Interview with Andrew Rivas, Author of The Daughters of Despair
29 Sep 2020
What can you tell us about your new release, The Daughters of Despair?
The Daughters of Despair is a subversion of the damsel in distress trope told as an oral history. Princess Ruby is kidnapped, but as the rescue party sent after her encounters trouble on the road, she finds that sometimes a princess can only rely on herself. The world of Ember-I is a blend of fantasy and science-fiction, one that contains swords and bows and arrows but also machine-human hybrids from space. I had a lot of fun writing it and I think people will have a lot of fun reading it.
What or who inspired you to become an author?
My mom and Stephen King. Growing up, my mom was always reading, and she’s a big fan of Stephen King and had every one of his books. I always wondered why she was such a huge fan and at a certain age she let me go through her collection and I devoured his whole bibliography. I liked reading before that but after reading so much of his work I knew I wanted to be an author, and that’s all I’ve wanted ever since.
What’s on your top 5 list for the best books you’ve ever read?
The Drawing of the Three, by Stephen King
Brief Interviews with Hideous Men, by David Foster Wallace
Hyperbole and a Half, by Allie Brosh
The Road, by Cormac McCarthy
Rant, by Chuck Palahniuk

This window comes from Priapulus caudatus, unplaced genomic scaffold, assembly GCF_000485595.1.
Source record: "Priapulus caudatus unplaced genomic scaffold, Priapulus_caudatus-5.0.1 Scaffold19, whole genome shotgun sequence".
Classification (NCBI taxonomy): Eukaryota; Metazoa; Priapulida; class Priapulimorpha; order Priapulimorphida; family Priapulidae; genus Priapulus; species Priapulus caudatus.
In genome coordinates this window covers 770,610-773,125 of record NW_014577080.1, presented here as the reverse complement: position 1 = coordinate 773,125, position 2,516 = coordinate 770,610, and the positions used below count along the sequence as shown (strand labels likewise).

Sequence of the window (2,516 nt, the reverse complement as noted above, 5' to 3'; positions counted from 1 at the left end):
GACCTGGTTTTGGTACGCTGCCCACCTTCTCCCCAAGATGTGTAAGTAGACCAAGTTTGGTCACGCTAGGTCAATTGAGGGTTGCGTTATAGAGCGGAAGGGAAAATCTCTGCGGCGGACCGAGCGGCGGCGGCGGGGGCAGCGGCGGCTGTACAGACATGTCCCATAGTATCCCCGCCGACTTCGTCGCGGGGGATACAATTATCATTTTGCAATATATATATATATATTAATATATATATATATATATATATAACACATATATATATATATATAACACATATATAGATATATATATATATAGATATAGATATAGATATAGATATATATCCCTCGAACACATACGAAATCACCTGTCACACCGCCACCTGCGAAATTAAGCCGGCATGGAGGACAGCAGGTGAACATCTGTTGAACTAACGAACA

Say you’re the host of a literary talk show. Who would be your first guest? What would you want to ask?
If the person can be living or dead, then I’d want to interview Hunter S. Thompson. I’d love to hear what he has to say about the current state of … everything. His takedowns of politicians are some of the funniest and most insightful things I’ve ever read.
What’s your favorite thing about writing?
Seeing something that was previously only in my head on the page. It’s like magic. And knowing that the world and characters I’ve created are being read by others, and now they exist in others’ minds as well … I still can’t believe it.
What is a typical day like for you?
Unfortunately, it isn’t very interesting. Self-publishing is a grind. I spend most of the morning alternating between working on new work and editing manuscripts I’ve finished but haven’t published yet. The afternoons are about soliciting reviews, planning promotions, trying (and failing) to establish a social media presence, and obsessively refreshing the pages that monitor my sales and reviews. Then whatever media I’m currently consuming at night to decompress.
What scene from The Daughters of Despair was your favorite to write?
The meeting of the Crown and the Five Families that occurs early in the book. It’s not the most action-packed scene but the whole thing is dripping with subtext and full of hints as to the future of the series. The people involved have decades of history with one another and it was fun to have to create a whole history for them that’s not necessarily shown in full during the scene. This is the only time in the series that they’re all in the same room, and I wanted readers to be able to look back at the scene two, three, four books down the line and say “Oh, so that’s why they said that.”
Do you have a motto, quote, or philosophy you live by?
“Three things in human life are important. The first is to be kind. The second is to be kind. And the third is to be kind.” I always thought that it was Mr. Rogers who said this, but apparently he was quoting an author named Henry James.
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